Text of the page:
Rona Birenbaum remembers vividly what it was like starting her own fee-only financial planning firm in Toronto two decades ago as a young mother in her 20s. At the time, Caring for Clients was one of only a handful of its kind in Canada. While the rest of the investment industry remained dominated by firms with commissions-based sales models, persuading clients to have faith in a novel fee structure was a massive challenge.
“It was a slog,” she says. “The prospective clients I spoke with would ask, ‘Why would I pay you for advice when I can get it for free?’ There was a lack of investor awareness and understanding of what real financial planning advice is and what [and how] they were paying for investment management.”
Ms. Birenbaum, who earned the certified financial planner designation in 1997 against the judgment of her employer at the time, started her own business three years later with one goal in mind: to offer Canadians truly holistic financial planning.
“I knew intuitively that if I invested somebody’s capital well, but they retired with a big honking mortgage, I hadn’t helped them,” she says. “So, there’s more to effective wealth management than the investment side.”
Twenty years later, her team has grown to nine people and serves a full client roster with a waiting list of prospects eager to get in the door.
“We’ve been [turning prospects down] for the past two years,” she says. “What’s most important is you never take on more business than you can serve.”
She’s also watched the fee-only model slowly gain traction in Canada, which she says is a good thing for her business and for investors alike.
“I really don’t see it as competition. It’s the service that I always say Canadians want, need and deserve,” Ms. Birenbaum says. “When we got inquiries and we didn’t have capacity, I had nowhere to send them before. Now, there are a whole bunch of people to whom I can refer them.”
Looking back on the two decades since the launch of Caring for Clients, she says remaining agile, mapping long-term goals and not being afraid to ask questions have been the keys to success.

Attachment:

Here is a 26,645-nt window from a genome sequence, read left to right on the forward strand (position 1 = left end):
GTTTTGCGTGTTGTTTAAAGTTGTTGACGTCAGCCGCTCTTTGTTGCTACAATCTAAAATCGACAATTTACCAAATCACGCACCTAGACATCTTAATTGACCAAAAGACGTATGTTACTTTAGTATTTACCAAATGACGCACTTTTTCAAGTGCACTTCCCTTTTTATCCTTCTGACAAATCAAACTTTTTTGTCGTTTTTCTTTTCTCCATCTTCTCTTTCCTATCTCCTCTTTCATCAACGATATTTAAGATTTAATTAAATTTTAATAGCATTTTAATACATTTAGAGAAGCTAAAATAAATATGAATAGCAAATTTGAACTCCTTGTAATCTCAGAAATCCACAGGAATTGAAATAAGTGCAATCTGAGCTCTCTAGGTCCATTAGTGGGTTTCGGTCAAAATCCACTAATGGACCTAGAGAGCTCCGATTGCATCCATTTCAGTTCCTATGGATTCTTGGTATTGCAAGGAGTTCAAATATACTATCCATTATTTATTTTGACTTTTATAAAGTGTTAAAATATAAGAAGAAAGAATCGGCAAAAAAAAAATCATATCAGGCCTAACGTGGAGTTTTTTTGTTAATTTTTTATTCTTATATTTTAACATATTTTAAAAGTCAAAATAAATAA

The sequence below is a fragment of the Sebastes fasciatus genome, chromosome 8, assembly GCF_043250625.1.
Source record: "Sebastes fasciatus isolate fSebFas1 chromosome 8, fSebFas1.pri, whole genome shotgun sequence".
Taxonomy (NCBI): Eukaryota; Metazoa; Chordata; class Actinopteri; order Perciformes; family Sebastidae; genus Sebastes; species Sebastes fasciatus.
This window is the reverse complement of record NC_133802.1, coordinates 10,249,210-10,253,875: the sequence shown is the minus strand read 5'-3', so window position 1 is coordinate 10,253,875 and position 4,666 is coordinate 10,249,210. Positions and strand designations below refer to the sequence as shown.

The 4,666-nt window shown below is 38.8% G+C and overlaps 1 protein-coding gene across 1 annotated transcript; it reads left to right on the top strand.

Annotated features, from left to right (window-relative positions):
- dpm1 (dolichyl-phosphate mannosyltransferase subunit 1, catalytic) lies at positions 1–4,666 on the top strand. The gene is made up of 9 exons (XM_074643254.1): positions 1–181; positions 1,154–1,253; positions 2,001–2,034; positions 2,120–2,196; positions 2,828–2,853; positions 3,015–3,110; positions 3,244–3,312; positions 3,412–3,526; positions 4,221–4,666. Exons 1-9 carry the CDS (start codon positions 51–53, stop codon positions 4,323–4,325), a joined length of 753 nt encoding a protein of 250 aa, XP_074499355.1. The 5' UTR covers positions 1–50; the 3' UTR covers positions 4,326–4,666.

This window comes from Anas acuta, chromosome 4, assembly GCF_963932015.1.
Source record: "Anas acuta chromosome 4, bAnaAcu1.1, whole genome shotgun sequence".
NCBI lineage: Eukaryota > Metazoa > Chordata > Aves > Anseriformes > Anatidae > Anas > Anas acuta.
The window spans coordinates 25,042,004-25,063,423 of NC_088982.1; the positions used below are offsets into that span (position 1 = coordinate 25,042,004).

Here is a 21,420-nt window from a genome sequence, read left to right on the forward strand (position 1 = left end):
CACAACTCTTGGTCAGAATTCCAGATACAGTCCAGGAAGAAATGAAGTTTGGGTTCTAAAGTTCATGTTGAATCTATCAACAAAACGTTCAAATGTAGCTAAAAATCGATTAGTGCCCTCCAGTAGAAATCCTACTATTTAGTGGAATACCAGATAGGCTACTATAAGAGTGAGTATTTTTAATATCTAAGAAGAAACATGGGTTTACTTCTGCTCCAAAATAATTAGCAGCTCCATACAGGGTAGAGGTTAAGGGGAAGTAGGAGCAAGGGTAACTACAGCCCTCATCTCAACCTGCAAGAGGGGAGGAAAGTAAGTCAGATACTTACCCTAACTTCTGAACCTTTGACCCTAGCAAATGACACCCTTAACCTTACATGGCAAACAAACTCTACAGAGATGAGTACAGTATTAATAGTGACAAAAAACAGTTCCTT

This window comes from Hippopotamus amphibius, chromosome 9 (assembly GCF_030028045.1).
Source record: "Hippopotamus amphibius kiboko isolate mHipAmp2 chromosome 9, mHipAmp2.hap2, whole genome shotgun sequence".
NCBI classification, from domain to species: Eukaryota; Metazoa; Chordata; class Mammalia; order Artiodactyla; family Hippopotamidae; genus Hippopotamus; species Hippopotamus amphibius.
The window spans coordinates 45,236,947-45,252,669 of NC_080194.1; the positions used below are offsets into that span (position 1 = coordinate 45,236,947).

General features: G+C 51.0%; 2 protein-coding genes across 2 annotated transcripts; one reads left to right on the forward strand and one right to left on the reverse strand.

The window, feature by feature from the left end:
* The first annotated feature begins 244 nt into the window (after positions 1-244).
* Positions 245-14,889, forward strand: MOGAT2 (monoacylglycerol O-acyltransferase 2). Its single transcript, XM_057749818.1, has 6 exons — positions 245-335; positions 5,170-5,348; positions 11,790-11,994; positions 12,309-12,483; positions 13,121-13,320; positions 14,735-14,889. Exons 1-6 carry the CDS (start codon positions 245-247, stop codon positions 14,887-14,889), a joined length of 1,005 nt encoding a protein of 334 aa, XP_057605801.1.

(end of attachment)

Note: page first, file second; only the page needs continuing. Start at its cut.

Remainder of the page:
“I had to ask more questions in the early years,” she says. “I think I’m asking as many questions now, they’re just a little bit different. They come from a place of greater wisdom and knowledge and experience than they did initially.”
Although Ms. Birenbaum eventually found stability, the first few years after Caring for Clients’ launch involved a lot of movement, she acknowledges. She went through three mutual fund dealers in around the same number of years to find the one that aligned best with the firm. Each time she moved on, she risked losing clients, but Ms. Birenbaum says it was important to get it right. Looking back, she’s glad she put in the legwork of finding the right fit early.
“Once I found a dealer that provided me with the platform to create what I wanted to, then it just became a lot of fun,” says Ms. Birenbaum, whose business is aligned with Queensbury Strategies Inc., a Toronto-based mutual fund dealer.
She’s also grateful for the lessons she’s learned by serving a wide range of clients through the fee-only model. Operating without an asset minimum, Caring for Clients has served people of all ages, income levels and at various life stages. The firm has even taken on a number of clients on a pro-bono basis over the years.
Ms. Birenbaum notes that handling such a broad client base with an equally diverse range of needs still comes with its challenges. But her team’s grown to match the demands of her clientele, making it easier to delegate tasks by advisor specialty.
Building her team was no easy task, though, Ms. Birenbaum says, noting that she’s made a few “hiring mistakes” over the years. But she remains steadfast in taking a proactive approach to bringing people on board.
“I don’t wait until I have a lot of money in the bank,” Ms. Birenbaum says. Rather, she plots out her goals on a long-term basis, looks at her five- and 10-year plans, maps the points at which she may need to increase her staff base to meet her objectives and hires accordingly.
“I would hire and then I would grow into it,” she says. “I think it’s a mistake to do it the other way around. I understand why people do that, because you have a certain amount of financial security around that. But I would rather cut my own personal expenses to make room for a new employee who will allow us to grow.”
Currently, Caring for Clients is operating at a lower capacity than usual – hence the waiting list of prospective clients – while some key members of her staff are on maternity leave. Ms. Birenbaum plans to look into hiring more staff after assessing her firm’s needs when these employees return – and gearing for growth as the firm enters its third decade in business.